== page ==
The room was lit only by many candles, and a deep fireplace set in the wall farthest from his table. It was not summer on this world, and Pyr liked warmth. He especially liked the steady warmth of the controlled environment of his ship. On planets, he donned the obligatory pirate garb, and froze more often than not. Mik agreed with him, and wore a heavily fringed suede jacket to combat the chill. Pilsane probably had thermals as well as body armor beneath his flowing-sleeved white shirt. Linch ignored the winter air, wearing no shirt at all. His chest was covered by a worn leather vest, but his corded-muscled arms were bare except for the thick gold bracelet worn by each member of the
command crew. Pyr didn’t know why or how the pilot stood the chill. Pyr had no use for discomfort, and besides the wide-brimmed hat decorated with a heavy silver band, he wore a long black leather overcoat to keep out the cold.
Thinking of coping with natural discomfort did nothing to take his mind off the growing ache that plagued them all. Only one thing helped the relentless hunger in his body and mind. His mind he could control, but the body made its own demands. The dependency did nothing for his temper. He gave a silent snarl as he dug into the deep pocket of his coat and fished out a clear, cylindrical bottle. He placed it on the center of the table, and looked at it with utter hatred. Then Pyr lifted his head to watch his men casually drift away from their pursuits and toward the drug that called them all. Pride and pretense was about all they had to fight with. Linch lingered the longest over the cards, then kissed the fortune teller and joined Mik and Pilsane, who had already taken seats on either side of Pyr.
Once seated opposite his captain, Linch said quietly, “I thought we were going to wait fifty hours this time.”
“I don’t plan to die today,” Pyr answered, his gaze locking with the pilot’s. He flicked the top off the bottle while the others watched. He was surrounded by their hunger, as sharp as knives. “You could wait another two hours,” he suggested.
Linch’s thin lips creased in a smile. “I don’t plan to die today either, Dha-lrm.”
Pyr lifted one eyebrow in question at the affection in the pilot’s voice. Sometimes he forgot the friendship between them. “I’m happy to hear it,” Pyr said, and got a slight nod in reply.
He doled out a capsule apiece to himself and his crew. They had an adequate supply of Rust, but had come to a mutual decision to limit themselves to a minimum dosage. Drugs were for fools. Dependence on drug dealers was for slaves.
“How fortunate one of Persey’s ships happened to be passing when we raided Nadere,” Pilsane commented after he popped his capsule into his mouth.
Mik laughed coldly, and downed the clear orange drug. “How silly of Persey’s people to think they could negotiate a price with us.”
“How fatal,” Linch added.
Pyr didn’t join in the wry conversation. He held his capsule carefully between thumb and forefinger, waiting for Linch. The pilot cupped his dose of life in his palm for a few seconds longer, then finally tossed into his mouth. He swallowed it with a gulp of Pyr’s wine. Linch set the half-empty glass down next to the Rust bottle. Pyr frowned at both, and swallowed his own capsule before Mik or Pilsane decided to make a comment. With the ritual over, Pyr put the bottle in his pocket and sat back in his chair.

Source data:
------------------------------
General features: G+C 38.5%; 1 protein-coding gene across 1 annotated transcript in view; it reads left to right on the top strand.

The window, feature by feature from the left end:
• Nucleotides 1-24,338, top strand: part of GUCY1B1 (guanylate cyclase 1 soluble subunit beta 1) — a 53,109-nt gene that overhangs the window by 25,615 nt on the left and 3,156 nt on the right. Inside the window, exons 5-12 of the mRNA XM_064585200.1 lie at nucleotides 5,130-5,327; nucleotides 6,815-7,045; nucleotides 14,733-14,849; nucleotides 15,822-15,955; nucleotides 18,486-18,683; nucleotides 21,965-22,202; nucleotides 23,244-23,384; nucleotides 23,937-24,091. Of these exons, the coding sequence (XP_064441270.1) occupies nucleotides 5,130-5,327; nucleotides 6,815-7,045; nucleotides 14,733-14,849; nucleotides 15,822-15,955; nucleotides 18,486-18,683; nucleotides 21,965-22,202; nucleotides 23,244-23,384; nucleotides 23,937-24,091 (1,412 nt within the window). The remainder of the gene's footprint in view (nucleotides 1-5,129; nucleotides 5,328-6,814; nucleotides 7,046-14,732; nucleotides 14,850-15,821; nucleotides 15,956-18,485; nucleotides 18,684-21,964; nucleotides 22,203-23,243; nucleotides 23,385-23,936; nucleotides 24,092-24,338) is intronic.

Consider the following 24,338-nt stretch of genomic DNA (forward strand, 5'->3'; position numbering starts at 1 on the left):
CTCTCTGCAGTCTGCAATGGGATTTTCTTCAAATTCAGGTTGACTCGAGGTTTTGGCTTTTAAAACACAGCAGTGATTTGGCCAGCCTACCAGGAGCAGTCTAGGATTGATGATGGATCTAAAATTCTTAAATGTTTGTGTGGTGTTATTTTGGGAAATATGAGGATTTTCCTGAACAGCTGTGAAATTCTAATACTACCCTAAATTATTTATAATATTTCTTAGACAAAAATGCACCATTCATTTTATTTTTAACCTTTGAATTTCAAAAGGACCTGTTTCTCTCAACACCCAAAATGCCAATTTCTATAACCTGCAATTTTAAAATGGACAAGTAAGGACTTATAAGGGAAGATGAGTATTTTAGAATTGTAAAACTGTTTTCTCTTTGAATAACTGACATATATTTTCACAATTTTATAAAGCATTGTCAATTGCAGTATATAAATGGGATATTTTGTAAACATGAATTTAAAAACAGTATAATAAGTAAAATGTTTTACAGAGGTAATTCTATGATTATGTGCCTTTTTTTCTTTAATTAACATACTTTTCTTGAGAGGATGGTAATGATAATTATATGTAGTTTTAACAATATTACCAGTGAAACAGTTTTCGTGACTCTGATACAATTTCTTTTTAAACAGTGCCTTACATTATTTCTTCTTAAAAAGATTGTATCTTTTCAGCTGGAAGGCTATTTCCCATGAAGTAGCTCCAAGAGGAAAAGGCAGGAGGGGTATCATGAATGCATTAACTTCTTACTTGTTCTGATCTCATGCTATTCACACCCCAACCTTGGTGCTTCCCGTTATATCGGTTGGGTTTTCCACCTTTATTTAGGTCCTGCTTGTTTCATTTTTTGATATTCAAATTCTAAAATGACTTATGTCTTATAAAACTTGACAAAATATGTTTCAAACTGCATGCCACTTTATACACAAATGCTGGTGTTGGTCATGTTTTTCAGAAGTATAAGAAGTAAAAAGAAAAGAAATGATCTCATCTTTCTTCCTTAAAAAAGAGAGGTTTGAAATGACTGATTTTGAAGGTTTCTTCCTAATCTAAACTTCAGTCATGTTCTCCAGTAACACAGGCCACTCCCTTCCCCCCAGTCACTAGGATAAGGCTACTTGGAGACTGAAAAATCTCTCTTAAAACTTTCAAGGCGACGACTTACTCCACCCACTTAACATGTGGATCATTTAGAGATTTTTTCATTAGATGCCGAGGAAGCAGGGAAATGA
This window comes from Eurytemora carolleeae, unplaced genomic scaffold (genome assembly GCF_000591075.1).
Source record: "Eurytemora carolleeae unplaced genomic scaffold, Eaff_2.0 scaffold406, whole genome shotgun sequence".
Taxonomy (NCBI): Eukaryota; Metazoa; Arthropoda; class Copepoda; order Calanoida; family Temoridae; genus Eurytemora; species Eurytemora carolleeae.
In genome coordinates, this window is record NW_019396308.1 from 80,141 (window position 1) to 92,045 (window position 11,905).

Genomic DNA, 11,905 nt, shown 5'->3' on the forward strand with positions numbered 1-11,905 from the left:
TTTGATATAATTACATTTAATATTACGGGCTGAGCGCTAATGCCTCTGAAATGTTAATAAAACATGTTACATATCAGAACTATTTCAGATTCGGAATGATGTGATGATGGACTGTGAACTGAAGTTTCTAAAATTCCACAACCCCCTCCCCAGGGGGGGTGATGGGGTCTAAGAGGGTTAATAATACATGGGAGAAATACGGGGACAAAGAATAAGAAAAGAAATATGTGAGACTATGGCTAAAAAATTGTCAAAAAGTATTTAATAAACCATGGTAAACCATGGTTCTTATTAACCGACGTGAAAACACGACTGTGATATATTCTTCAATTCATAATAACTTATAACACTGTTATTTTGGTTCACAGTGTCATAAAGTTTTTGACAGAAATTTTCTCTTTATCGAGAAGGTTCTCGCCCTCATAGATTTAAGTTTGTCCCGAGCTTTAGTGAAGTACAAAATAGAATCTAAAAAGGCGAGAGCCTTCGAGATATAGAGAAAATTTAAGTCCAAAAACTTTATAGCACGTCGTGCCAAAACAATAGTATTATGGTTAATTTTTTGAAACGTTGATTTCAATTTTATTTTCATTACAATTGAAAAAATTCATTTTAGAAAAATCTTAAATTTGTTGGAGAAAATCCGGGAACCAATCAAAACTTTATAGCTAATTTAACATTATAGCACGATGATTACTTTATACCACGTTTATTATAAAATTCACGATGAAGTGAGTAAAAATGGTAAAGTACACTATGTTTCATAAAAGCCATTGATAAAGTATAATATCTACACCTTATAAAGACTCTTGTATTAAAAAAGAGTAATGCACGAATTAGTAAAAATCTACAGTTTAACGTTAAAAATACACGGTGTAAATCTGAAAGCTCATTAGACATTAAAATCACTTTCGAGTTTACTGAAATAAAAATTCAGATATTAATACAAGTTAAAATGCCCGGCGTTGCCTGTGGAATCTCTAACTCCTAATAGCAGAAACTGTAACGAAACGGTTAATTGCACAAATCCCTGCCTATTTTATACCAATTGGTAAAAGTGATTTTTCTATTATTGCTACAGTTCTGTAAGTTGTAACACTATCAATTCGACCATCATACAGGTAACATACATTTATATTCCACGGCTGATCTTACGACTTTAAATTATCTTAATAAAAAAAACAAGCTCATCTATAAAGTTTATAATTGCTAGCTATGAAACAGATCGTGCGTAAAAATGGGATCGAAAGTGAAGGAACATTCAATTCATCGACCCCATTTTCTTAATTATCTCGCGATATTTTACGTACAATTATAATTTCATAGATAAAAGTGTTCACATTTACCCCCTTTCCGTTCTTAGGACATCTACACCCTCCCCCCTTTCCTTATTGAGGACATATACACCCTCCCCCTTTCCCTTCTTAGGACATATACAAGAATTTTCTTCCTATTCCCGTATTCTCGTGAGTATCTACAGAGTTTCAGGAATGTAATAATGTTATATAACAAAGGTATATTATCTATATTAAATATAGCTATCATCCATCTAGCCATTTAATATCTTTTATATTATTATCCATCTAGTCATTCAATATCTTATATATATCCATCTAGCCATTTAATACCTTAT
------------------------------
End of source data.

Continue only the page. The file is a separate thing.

“I hate waiting for anything,” he informed his men.
“We know,” Pilsane answered for them all. Pyr managed not to sneer at the trio, just because they were expecting it.
“How much longer are we going to wait?” Mik questioned, glancing over his shoulder to where his girls waited. One of them was poking nervously at his silver box. He shook his head. “Good thing it’s not a weapon. Siiti, hands off!” The girl gasped, and jumped out of her chair. Her companion laughed stridently. Mik gestured toward the stairway. “Upstairs, you two.” He looked at Pyr.
The big man stood, and followed the sound of anticipatory giggling as the girls ran up to a bedroom.
“At least he knows how to relieve the boredom,” Pilsane said, and went back to his one-man game.
Linch finished off the wine. “How long do we wait?”
Pyr rubbed his cold hands together. He wore large, heavy rings on both hands. The jewels in them set off sparks of red and purple and black in the candlelight. “Dosin said tonight.”
“If it isn’t tonight?”
“I’ll break his neck when I see him, good news or bad.”
“That will teach him to keep you waiting.”
“Teach the other datarats to be prompt,” Pyr explained. “Discipline, my brother.”
“The first and most important lesson of all.” Linch mouthed the rest of the old saying with disdain. It mattered little what he really thought. Attitude was the important thing in the border worlds.
The door to the tavern opened as Linch stood. It let in a blast of outside air, a small man, and a slender girl dressed only in a thin white shift. Dosin. With a most unexpected companion. Pyr shivered, not sure if it was from the cold or the scars covering the girl’s face and pale arms.
Kacina moved from her chosen spot by the hearth to block the girl’s way. “What are you doing here, Sister?” She spoke in a reverent whisper, very unlike Kacina’s normally gruff manner.
The girl shrank away from the big woman. She stood with her hands clasped before her, gaze on the polished wood of the floor. She was barely as substantial as a bad thought, but her presence riveted everyone’s wary attention.
“This is unholy ground,” Kacina continued.
Pyr loathed the respect he heard in the woman’s tone. He didn’t like the way the other women drew suddenly into the room’s heavy shadows. Shame and tension radiated from the Orlinians as strongly as the scent of spice perfume.
“All here are outworlders and heretics,” Kacina said, gesturing at her patrons. “Soiled beyond conversion.”